BBC Online asked several energy experts how we can meet the anticipated 60% increase in energy demand by 2030 without harming the environment.
Whatever the endorsements, from renewables to nuclear, via expanded investment or reducing consumption, overall the message is clear: We need to innovate, and fast.
Ashok Khosla, founder of Indian NGO Development Alternatives, says that the developing nations will have to leapfrog past Western technologies:
The world is not harnessing enough alternative energy sources.
At the moment, no more than 2% or 3% of most countries' energy comes from renewable sources. But it has to be done.
China, for example, has a lot of sun, it has a lot of hydro-energy, a great deal of biomass potential - these are all sources of renewable energy.
Unfortunately, these sources of energy haven't been developed in the West, so there are no good innovations available that will solve the problems.
Therefore, much of that innovation will have to be done in China and in India and in other developing countries.
I believe the future lies in choosing those kinds of technologies. But they will not happen on their own. They will have to be actively pursued.
This feature is part of the Beeb's new online Planet Under Pressure series.
Let me say this loud and clear:
DEMAND SIDE REDUCTION IS THE ANSWER
Really. You can save 50% of most nation's energy consumption at a profit: CFL bulbs and super insulated buildings, white roofs etc. get you most of the way there.
It is quite tough to reduce demand even with new energy saving technology emerging. Earth population is already at 6 billions and it is showing no sign of slowing down. But of course, we could restrict everybody access to energy but I prefer free market to centralized economy.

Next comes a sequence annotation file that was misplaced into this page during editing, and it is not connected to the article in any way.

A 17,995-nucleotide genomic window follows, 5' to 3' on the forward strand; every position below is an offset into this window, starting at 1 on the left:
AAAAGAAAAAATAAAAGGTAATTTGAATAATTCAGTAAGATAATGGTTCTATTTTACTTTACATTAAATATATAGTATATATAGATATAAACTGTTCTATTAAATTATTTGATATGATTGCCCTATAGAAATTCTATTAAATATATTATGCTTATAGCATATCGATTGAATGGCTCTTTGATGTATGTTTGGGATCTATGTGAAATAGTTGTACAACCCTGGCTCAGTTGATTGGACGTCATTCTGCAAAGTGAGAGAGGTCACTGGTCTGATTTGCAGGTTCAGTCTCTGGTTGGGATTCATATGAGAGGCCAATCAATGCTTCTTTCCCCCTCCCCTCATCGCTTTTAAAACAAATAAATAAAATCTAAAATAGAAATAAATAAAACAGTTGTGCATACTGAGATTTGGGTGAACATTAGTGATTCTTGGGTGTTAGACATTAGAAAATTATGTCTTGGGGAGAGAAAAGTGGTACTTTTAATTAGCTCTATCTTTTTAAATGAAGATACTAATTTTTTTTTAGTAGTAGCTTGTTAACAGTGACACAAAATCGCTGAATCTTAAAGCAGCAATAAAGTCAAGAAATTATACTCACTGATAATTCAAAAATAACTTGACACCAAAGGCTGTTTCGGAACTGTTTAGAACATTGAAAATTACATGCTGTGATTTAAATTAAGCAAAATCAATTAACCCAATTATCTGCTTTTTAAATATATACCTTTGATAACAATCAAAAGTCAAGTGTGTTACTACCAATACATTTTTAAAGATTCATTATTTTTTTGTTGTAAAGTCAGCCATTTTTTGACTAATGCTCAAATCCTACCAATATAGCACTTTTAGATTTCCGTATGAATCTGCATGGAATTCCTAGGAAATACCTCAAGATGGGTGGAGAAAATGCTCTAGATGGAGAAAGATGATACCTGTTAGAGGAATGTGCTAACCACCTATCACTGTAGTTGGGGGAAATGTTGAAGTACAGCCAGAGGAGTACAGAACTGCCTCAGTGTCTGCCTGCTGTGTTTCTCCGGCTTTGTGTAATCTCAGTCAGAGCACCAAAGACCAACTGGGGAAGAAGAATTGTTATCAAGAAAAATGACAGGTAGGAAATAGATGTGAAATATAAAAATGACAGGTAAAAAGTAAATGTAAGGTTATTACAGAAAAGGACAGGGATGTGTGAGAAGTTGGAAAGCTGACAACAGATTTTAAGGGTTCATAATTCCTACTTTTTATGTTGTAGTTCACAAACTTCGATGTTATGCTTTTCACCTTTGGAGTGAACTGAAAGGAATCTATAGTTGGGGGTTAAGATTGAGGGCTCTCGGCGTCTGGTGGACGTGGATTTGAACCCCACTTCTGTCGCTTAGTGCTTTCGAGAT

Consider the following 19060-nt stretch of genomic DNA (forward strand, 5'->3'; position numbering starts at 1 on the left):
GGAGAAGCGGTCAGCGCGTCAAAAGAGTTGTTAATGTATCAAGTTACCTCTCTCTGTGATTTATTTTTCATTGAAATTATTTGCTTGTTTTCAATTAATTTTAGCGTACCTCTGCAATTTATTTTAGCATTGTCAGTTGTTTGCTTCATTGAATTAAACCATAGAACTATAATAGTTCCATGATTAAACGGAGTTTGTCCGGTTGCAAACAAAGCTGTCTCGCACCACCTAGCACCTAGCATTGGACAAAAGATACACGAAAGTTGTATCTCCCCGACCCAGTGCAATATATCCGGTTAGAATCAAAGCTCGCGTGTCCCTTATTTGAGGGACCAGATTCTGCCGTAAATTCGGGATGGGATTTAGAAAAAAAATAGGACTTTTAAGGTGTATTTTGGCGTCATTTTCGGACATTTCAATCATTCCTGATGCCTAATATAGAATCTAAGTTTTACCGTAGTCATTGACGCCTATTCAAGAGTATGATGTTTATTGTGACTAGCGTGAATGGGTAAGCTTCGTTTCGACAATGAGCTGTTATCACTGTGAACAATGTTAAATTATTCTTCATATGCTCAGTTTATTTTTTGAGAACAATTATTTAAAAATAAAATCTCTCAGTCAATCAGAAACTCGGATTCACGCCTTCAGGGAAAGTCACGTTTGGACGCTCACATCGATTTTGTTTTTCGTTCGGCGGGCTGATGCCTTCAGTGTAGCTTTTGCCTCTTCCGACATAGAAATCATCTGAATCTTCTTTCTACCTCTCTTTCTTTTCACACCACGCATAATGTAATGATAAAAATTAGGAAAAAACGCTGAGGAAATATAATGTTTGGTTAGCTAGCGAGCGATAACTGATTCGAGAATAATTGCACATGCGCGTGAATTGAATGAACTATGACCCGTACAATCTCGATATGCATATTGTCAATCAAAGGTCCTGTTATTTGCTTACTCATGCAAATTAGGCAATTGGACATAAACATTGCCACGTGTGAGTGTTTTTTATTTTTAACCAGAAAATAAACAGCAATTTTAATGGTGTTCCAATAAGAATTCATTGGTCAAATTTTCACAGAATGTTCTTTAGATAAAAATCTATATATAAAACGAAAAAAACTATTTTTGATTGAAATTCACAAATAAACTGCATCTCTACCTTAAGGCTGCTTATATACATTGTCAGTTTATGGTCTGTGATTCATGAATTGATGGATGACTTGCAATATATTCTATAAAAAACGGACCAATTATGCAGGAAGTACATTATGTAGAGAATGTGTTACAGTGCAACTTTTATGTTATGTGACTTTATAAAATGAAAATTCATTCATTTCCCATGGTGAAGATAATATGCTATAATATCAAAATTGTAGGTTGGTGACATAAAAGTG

OTOH, Increasing the supply side is far easier.
There is a basic fallacy with constantly saying we can cut demand 50% with conservation... Sooner or later you already did it or alot of it and its no longer 50% its 30% or 15% or 10%.
We already have done alot of the cheap conservation methods and as such a fair chunk of that pie is already long gone.
We need more power. We WANT and DEMAND to do more things that require more power. So the power plants are being built and the plans for safer nuke plants are being finalized and plans are underway to ram em through and into production when the time is right.
The plans for cheap fairly effective solar power cells for roofing materials and siding and even painted on are in the works and will come to market within the decade if all the kinks get worked out.
At home cogen power/heat plants are becoming more and more effective and cheaper every year.
But in the end even with eerything else we will tap nuke power again fairly soon. Because we want the power.